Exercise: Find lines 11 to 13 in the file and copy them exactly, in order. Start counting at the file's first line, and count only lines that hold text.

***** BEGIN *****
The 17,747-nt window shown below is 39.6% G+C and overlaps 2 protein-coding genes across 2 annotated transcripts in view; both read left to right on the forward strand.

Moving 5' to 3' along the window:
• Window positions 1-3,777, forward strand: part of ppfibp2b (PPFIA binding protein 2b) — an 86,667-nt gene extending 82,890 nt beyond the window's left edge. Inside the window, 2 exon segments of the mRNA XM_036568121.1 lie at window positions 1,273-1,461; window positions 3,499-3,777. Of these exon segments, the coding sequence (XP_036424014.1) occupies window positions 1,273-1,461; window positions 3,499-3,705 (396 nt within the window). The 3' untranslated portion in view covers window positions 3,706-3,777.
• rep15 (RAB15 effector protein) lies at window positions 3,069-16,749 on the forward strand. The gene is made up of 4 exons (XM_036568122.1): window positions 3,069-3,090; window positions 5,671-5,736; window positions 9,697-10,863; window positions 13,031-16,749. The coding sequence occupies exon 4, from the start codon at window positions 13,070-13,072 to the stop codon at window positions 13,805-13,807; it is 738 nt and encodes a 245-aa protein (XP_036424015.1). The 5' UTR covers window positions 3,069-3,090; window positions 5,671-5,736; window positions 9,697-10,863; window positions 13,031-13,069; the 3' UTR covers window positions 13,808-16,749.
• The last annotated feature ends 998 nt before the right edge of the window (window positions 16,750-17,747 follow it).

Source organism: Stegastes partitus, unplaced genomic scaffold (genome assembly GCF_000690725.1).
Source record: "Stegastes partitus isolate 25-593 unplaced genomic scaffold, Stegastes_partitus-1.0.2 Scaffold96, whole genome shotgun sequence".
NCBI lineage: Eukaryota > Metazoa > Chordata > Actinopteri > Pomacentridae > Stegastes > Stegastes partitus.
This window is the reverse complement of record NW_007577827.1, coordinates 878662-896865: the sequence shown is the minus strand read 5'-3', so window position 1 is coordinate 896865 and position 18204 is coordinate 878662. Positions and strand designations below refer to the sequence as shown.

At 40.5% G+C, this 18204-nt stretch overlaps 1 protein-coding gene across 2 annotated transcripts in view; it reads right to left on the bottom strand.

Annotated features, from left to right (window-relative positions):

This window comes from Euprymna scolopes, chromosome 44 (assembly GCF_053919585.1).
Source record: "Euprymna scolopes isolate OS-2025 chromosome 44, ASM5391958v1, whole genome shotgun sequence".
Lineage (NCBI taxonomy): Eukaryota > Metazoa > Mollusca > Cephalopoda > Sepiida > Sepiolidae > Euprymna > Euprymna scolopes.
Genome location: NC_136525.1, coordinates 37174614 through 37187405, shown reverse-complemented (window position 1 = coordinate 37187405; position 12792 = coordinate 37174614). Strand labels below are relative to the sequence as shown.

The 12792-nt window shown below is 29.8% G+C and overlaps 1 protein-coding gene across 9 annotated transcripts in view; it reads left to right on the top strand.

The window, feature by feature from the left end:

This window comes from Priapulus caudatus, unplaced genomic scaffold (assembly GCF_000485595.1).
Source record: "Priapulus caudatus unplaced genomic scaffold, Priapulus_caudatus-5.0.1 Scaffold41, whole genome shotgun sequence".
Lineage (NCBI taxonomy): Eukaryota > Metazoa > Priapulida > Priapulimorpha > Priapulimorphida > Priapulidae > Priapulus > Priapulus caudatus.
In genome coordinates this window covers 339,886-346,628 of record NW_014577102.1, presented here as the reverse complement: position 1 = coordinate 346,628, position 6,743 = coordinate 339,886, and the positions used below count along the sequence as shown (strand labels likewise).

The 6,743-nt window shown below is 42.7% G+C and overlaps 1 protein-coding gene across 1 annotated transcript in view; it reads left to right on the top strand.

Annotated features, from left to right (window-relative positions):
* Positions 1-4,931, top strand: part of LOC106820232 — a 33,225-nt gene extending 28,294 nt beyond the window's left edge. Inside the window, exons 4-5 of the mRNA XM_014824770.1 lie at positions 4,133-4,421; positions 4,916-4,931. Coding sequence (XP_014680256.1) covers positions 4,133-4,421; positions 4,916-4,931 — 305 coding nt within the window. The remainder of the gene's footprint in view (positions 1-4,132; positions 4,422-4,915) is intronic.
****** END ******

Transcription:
Annotated features, from left to right (window-relative positions):

This window comes from Euprymna scolopes, chromosome 44 (assembly GCF_053919585.1).
Source record: "Euprymna scolopes isolate OS-2025 chromosome 44, ASM5391958v1, whole genome shotgun sequence".